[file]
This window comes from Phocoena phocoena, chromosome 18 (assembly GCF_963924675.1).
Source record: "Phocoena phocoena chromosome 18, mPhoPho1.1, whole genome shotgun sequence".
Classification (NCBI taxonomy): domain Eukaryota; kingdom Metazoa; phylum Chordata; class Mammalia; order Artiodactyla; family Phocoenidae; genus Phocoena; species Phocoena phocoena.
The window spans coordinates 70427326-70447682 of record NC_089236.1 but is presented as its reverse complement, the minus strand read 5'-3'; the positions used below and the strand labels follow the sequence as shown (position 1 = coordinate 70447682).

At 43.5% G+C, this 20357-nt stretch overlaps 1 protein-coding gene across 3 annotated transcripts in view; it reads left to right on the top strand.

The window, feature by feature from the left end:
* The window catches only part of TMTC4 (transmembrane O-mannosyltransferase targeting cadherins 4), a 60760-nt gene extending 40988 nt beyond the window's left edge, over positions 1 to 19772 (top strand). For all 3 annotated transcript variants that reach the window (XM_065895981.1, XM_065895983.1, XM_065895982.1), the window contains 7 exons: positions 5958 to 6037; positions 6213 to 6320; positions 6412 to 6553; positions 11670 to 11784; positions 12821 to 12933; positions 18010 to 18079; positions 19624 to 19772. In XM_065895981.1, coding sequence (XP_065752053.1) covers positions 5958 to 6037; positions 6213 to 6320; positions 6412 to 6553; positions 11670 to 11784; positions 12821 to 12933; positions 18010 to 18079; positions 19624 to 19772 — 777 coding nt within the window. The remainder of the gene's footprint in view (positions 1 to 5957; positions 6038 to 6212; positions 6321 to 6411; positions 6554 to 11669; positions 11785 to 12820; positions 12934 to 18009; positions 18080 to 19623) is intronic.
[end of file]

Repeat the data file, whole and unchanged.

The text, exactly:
This window comes from Phocoena phocoena, chromosome 18 (assembly GCF_963924675.1).
Source record: "Phocoena phocoena chromosome 18, mPhoPho1.1, whole genome shotgun sequence".
Classification (NCBI taxonomy): domain Eukaryota; kingdom Metazoa; phylum Chordata; class Mammalia; order Artiodactyla; family Phocoenidae; genus Phocoena; species Phocoena phocoena.
The window spans coordinates 70427326-70447682 of record NC_089236.1 but is presented as its reverse complement, the minus strand read 5'-3'; the positions used below and the strand labels follow the sequence as shown (position 1 = coordinate 70447682).

At 43.5% G+C, this 20357-nt stretch overlaps 1 protein-coding gene across 3 annotated transcripts in view; it reads left to right on the top strand.

The window, feature by feature from the left end:
* The window catches only part of TMTC4 (transmembrane O-mannosyltransferase targeting cadherins 4), a 60760-nt gene extending 40988 nt beyond the window's left edge, over positions 1 to 19772 (top strand). For all 3 annotated transcript variants that reach the window (XM_065895981.1, XM_065895983.1, XM_065895982.1), the window contains 7 exons: positions 5958 to 6037; positions 6213 to 6320; positions 6412 to 6553; positions 11670 to 11784; positions 12821 to 12933; positions 18010 to 18079; positions 19624 to 19772. In XM_065895981.1, coding sequence (XP_065752053.1) covers positions 5958 to 6037; positions 6213 to 6320; positions 6412 to 6553; positions 11670 to 11784; positions 12821 to 12933; positions 18010 to 18079; positions 19624 to 19772 — 777 coding nt within the window. The remainder of the gene's footprint in view (positions 1 to 5957; positions 6038 to 6212; positions 6321 to 6411; positions 6554 to 11669; positions 11785 to 12820; positions 12934 to 18009; positions 18080 to 19623) is intronic.